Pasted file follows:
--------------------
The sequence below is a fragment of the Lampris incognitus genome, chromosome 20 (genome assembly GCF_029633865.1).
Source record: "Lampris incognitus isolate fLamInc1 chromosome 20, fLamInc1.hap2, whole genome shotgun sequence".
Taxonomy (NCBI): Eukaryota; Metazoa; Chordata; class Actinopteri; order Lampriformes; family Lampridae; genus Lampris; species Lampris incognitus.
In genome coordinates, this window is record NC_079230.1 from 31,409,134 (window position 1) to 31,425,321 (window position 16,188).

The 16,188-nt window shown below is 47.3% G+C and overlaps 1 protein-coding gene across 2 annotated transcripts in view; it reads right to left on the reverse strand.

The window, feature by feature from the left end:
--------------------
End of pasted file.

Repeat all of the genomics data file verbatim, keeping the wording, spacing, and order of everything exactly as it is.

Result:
The sequence below is a fragment of the Lampris incognitus genome, chromosome 20 (genome assembly GCF_029633865.1).
Source record: "Lampris incognitus isolate fLamInc1 chromosome 20, fLamInc1.hap2, whole genome shotgun sequence".
Taxonomy (NCBI): Eukaryota; Metazoa; Chordata; class Actinopteri; order Lampriformes; family Lampridae; genus Lampris; species Lampris incognitus.
In genome coordinates, this window is record NC_079230.1 from 31,409,134 (window position 1) to 31,425,321 (window position 16,188).

The 16,188-nt window shown below is 47.3% G+C and overlaps 1 protein-coding gene across 2 annotated transcripts in view; it reads right to left on the reverse strand.

The window, feature by feature from the left end: